If you haven't finished Squid Game yet, you can stop reading here.
So I'll kick things off admitting that I absolutely loved Squid Game. I loved the minimalist presentation. The acting (especially the voice acting) was fantastic. The most special part of Squid Game to me was all the non-verbal elements that still effectively moved the story. They weren't told they would die if they lost - we just heard the loud crack of a machine gun in an empty room. The camera held still on a streak of bright red blood on a playground slide. We saw drops of sweat falling in the dirt and characters exchange nervous glances with vibrating eyes. The scene where the three finalist enjoyed a steak dinner epitomized what Squid Game was really good at. After the luxurious meal, the assistants buss away all the dishes, leaving three steak knives in front of each player. A hush falls over the room as they quietly tuck the knives away. Not a word was spoken, but the message was loud and clear - only one of them will survive.
Compelling characters, interesting storylines, audio and visual story telling - for all these reasons I enjoyed 99% of Squid Game's playing time. But then in the final episode, the ending really threw me. The main character met the old man in a hospital bed. They revealed in a brief conversation that he was behind the games all along. The main character decides to return to the games instead of getting on an airplane to finally be reunited with his daughter. As the credits rolled, I felt like I was waking up from a bad dream. The ending left such a bad tasted in my mouth, that I was ready to write off the whole series as a bust. But a very popular, bald, flannel wearing YouTuber talked me back down from the ledge.
Fantano strikes again. He seemed to understand why I hated the ending better than I did - the Fantano effect - and I don't have much to add to his breakdown of why the ending sucked. As Fantano explains, everything following the "one year later" transition in the final episode seems to counteract all the carefully woven moral fabric of the Squid game. There are no lessons learned. There's no respect for the dead. Even the conversation with the old man in the hospital bed felt foreign to the rest of the show. I found it hard to believe that a show so skillful and subtle with organically unfolding the story would settle with throwing two characters in a room so one of them could explain the big twist in one montage, like the formulaic ending of a Scooby Doo episode.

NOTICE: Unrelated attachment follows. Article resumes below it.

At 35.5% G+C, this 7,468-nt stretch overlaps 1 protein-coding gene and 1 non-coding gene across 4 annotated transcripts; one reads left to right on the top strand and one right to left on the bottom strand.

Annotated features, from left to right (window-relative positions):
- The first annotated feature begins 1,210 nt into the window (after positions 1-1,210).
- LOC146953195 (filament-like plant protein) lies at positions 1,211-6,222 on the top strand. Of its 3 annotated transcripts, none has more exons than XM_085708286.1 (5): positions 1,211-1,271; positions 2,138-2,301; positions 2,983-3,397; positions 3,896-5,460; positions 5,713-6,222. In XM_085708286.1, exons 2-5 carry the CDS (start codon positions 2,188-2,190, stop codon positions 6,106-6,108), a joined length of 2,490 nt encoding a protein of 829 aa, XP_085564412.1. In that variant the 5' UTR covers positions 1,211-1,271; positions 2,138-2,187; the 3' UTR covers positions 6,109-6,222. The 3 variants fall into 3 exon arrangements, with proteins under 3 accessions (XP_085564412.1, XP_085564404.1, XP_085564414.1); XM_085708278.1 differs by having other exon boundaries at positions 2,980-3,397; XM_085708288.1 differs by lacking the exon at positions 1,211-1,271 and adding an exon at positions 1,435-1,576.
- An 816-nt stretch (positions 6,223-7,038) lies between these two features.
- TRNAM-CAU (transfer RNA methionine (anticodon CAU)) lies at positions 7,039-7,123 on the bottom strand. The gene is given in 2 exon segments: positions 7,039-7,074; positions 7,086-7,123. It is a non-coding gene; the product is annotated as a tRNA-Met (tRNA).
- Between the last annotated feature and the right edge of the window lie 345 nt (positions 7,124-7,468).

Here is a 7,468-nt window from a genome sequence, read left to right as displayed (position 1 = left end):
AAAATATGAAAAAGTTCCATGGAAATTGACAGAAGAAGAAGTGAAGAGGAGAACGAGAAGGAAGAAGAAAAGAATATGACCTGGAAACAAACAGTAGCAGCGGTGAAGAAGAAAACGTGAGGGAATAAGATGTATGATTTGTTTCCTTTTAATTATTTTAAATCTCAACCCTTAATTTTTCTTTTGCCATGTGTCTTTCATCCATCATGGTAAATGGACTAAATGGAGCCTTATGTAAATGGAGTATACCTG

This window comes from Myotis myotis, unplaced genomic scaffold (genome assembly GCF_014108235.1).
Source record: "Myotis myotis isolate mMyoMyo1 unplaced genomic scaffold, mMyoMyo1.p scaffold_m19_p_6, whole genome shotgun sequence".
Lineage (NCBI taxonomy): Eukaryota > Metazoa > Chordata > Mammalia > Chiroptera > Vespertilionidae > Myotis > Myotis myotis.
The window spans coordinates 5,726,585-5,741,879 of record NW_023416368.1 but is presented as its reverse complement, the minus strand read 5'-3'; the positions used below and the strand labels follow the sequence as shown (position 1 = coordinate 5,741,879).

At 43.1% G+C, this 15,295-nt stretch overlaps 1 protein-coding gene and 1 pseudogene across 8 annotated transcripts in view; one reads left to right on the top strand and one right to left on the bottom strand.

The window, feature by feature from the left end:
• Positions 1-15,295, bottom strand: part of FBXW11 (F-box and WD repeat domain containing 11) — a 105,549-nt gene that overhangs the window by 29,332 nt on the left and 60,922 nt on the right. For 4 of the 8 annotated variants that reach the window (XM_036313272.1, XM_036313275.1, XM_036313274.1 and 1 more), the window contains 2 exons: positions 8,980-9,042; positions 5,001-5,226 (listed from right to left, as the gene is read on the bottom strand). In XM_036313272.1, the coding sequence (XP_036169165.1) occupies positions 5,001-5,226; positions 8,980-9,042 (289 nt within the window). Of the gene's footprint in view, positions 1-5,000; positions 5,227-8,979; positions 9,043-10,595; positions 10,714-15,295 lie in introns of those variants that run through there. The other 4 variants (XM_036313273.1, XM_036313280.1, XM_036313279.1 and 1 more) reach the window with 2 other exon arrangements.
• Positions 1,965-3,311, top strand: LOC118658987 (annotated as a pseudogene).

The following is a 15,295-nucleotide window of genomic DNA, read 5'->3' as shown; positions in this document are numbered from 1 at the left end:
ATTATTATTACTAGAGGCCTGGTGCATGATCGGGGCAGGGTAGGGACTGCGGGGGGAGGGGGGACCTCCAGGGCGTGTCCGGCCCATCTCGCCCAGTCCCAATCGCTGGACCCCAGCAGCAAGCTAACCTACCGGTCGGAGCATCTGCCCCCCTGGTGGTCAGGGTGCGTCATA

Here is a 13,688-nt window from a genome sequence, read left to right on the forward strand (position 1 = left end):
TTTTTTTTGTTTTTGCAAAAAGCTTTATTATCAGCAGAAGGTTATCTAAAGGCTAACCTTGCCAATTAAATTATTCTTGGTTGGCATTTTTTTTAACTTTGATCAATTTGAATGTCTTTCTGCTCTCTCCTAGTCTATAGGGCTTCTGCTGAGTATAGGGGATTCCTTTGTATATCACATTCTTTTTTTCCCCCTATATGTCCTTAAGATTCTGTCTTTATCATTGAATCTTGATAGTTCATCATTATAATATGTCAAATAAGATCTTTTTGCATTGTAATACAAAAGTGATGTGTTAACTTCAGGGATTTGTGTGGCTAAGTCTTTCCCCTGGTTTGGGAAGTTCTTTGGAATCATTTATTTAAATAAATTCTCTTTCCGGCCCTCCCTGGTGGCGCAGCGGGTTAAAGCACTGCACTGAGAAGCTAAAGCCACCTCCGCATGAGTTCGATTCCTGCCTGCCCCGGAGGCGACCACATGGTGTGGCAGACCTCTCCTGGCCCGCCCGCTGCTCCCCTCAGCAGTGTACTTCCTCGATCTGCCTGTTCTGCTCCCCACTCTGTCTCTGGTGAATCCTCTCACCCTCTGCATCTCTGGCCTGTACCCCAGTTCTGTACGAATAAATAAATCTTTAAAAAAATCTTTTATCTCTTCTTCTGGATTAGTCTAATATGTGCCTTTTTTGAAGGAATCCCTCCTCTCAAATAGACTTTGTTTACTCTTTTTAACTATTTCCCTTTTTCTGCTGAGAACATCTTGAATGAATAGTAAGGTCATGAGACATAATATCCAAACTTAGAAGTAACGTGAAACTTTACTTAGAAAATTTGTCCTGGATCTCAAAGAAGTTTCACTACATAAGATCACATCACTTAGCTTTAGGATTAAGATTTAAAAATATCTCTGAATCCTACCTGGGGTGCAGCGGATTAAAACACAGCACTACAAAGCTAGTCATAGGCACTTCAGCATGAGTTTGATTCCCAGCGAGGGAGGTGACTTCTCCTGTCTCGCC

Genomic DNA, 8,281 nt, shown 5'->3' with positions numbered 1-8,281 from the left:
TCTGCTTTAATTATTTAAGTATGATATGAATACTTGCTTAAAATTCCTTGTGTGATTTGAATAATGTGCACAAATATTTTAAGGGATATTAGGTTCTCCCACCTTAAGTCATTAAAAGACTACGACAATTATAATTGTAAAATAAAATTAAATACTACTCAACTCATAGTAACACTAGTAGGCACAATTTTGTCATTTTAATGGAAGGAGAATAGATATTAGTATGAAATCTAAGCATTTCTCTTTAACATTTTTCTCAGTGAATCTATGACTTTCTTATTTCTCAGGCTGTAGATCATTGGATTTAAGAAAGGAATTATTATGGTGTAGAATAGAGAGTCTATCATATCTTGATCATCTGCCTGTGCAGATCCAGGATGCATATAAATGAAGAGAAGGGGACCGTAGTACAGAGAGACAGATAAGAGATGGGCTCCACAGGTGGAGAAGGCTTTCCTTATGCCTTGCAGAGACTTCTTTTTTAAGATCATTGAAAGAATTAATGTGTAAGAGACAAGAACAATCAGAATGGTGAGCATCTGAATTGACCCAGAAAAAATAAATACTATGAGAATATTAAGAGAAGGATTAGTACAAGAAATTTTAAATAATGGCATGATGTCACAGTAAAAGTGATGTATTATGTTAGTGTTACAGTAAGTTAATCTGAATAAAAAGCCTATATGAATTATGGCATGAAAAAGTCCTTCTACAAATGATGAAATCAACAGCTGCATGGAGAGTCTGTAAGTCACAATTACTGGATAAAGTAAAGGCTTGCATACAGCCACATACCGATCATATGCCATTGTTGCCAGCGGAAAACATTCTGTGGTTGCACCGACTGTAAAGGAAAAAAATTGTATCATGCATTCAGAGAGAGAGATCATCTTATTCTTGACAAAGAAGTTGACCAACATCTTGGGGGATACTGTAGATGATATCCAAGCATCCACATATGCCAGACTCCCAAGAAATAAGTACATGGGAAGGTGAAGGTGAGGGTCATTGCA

So here's my extra theory. I think Squid Game originally ends with the main character returning home to find that his mom died. I think he feels so guilty about abandoning her to gamble his life in the Squid Games that he never touches the money. Everything that proceeds from "one year later", I believe, was written by Netflix. They knew the show was going to be popular and asked the production team lead in to another season, hence we get the hastily made plot twist.
What do you think? That's what I got today. Thanks for stopping by everyone - let's have a Tuesday.